"It would have been so enjoyable with the fans there singing my song but when I scored it was the greatest feeling I've ever had, probably, because you've worked so hard for something," he says.
"It's been so special since I've signed in terms of how much my team-mates and the club have welcomed me. When I got that goal it felt unbelievable.
When I scored it was the greatest feeling I've ever had, probably, because you've worked so hard for something.
Sander Berge on his first Premier League goal
"I feel I've raised my performances quite a lot since the restart. I felt good coming back because I knew I'd put in a lot of effort. Physically, I'm strong but it's something else in the Premier League in terms of the speed and intensity. I had a good base at Genk but it's way tougher here.
"I barely managed to play 60 minutes in January and now I've played 60, 90, 90 in seven days. I've taken a huge step there and when you manage to handle the physical part of the game, you feel more confident; you can start showing your qualities."
His maturity and character has always impressed Wilder but his pedigree, his potential is becoming clearer. There is a graceful physicality to his play; an uncanny, slow-motion ability to shrug off opponents yet the agility to turn out of trouble or play a disguised pass. An assist accompanied his own strike against Spurs, borne out of balance at the byline that belied his 6ft 5" frame.
And yet Berge had started at his first club, Asker, as a striker because he was small. "I know you're thinking, how is that possible?!" he laughs. He had tried, like his brother - and mother, a Sweden international - to play basketball too, but he was enchanted by Ronaldinho and then Lionel Messi at Barcelona and gave in to the game with the ball at his feet.
By the time he was playing in Norway's top flight for Valerenga - now on Wilder's radar - he was functioning as one of two holding midfielders, effortlessly breaking up opposition attacks. Later at Genk, whom he helped to the league title, as well as Champions League qualification, he would usually snuff out danger alone, allowing midfield team-mates to get forward.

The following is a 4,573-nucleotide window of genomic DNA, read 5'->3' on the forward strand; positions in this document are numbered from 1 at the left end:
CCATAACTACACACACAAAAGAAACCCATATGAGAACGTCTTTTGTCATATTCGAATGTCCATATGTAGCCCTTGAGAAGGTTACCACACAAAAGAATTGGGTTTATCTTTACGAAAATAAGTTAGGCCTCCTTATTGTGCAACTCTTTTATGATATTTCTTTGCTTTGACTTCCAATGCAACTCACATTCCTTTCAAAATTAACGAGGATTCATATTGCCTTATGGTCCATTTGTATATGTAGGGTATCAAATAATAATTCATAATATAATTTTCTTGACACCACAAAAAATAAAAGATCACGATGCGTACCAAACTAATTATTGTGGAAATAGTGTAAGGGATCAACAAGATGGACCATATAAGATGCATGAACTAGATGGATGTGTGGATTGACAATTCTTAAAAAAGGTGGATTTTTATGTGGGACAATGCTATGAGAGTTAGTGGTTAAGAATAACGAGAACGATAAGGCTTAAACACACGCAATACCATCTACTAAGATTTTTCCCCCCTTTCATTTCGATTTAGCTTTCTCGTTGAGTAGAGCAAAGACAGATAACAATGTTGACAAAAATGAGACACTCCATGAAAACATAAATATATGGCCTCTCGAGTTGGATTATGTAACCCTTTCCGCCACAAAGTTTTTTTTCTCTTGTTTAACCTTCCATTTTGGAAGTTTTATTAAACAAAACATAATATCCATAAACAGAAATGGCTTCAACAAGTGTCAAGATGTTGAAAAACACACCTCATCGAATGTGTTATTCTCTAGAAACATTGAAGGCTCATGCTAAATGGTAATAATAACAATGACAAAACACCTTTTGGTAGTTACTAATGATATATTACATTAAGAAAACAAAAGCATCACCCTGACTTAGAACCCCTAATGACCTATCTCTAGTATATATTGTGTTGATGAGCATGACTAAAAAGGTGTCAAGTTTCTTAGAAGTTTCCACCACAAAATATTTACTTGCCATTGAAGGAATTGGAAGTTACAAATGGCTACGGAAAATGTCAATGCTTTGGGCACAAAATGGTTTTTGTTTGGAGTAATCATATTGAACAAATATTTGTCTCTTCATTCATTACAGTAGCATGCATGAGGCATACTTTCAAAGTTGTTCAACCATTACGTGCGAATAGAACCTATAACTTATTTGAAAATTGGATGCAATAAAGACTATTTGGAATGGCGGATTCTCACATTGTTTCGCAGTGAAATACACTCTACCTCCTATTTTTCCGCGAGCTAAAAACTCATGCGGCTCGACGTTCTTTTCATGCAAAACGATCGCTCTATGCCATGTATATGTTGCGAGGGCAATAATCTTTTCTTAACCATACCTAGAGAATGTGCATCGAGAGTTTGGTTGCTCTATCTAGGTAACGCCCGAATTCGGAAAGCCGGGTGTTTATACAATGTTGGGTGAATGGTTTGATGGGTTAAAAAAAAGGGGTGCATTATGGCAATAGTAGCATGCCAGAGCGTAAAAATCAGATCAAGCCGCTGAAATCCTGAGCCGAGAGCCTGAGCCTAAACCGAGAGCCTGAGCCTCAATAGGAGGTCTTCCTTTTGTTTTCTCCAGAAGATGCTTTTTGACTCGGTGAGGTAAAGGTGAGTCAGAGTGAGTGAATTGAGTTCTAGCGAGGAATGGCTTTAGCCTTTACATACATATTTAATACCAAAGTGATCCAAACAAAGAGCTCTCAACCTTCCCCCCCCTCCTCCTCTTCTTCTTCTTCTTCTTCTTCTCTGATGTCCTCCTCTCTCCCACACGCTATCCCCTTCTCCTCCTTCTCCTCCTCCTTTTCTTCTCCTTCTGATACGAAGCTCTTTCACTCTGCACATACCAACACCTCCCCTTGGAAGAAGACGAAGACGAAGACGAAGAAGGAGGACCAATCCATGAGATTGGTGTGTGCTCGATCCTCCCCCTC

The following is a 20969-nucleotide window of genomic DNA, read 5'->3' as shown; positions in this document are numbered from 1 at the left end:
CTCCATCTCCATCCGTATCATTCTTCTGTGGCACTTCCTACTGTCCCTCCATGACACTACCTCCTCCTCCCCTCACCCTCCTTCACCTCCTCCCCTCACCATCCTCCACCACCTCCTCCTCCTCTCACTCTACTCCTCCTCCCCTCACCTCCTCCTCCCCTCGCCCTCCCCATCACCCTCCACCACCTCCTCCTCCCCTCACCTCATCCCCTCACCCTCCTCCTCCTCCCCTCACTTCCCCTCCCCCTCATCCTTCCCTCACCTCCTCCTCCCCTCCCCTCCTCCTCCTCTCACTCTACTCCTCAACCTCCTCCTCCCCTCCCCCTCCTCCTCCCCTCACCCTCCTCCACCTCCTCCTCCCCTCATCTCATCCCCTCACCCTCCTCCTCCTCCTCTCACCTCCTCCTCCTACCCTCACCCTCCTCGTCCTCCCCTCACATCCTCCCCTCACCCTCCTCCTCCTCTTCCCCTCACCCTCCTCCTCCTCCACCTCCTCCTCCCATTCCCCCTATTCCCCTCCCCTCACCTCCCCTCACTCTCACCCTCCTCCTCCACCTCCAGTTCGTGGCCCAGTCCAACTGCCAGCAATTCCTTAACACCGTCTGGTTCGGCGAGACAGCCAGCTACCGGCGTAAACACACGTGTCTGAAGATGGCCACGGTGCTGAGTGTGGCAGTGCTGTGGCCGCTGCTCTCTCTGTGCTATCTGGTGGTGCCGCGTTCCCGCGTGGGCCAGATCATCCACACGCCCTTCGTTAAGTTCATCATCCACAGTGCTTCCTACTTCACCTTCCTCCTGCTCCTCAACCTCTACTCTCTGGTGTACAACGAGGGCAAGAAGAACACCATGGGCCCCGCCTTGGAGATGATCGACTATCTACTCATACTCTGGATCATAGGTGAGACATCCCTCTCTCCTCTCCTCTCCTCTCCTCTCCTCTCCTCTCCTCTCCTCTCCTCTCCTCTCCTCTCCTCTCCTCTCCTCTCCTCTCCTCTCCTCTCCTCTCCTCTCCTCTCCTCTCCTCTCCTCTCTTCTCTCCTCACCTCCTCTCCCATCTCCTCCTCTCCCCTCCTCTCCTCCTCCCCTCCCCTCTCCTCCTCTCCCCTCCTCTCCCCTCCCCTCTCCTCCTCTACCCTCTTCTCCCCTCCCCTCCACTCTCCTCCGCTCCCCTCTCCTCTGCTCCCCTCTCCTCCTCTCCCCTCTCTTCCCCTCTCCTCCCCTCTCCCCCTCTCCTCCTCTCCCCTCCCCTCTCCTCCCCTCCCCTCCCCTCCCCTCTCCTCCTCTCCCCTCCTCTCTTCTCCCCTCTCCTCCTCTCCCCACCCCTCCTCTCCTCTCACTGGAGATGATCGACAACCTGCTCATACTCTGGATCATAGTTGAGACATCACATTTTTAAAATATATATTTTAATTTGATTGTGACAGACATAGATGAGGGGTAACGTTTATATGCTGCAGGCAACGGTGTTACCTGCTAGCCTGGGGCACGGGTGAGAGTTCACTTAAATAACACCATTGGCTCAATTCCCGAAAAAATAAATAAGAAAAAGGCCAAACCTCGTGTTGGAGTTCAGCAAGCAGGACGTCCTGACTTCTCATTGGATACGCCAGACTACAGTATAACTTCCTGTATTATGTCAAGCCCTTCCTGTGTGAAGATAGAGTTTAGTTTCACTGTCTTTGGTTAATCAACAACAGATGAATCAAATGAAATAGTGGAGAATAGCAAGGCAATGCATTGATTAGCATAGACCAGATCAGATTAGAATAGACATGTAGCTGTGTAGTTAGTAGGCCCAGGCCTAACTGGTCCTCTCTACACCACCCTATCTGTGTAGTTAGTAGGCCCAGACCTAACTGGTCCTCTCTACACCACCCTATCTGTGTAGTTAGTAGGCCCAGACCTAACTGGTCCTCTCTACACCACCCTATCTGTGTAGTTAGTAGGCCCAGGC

There was a performance to catch Jurgen Klopp's eye during that European adventure. Everton were also interested. But Wilder, having failed to lure the player after promotion last summer, was given licence to pounce midway through the season with the club now riding high. On Berge's first day, Wilder - who sought the counsel of another Norwegian, former Blades favourite Jan Aage Fjortoft before making his move - drove his new recruit across the city, pointing out matchday haunts, getting a feel for its fabric.
"It's been a special relationship since day one. The manager told me how much he wanted me, how much the club wanted me, what I could bring to the team and the goals and ambitions. They know my qualities here but they have been very thoughtful, very patient with me."
It has taken time to adapt tactically as well as physically to Wilder's idiosyncratic system; knowing where Chris Basham or George Baldock will be; gaining a deeper understanding of the individual in the whole.
"I'd say Sheffield United is by far the best dressing room I've been in and I think you can see that on the pitch," he says. "I've had to watch a lot of videos because I know this team has played together for some time. It's a really tight, well-structured - a proper unit performing together - and there are so many leaders out there.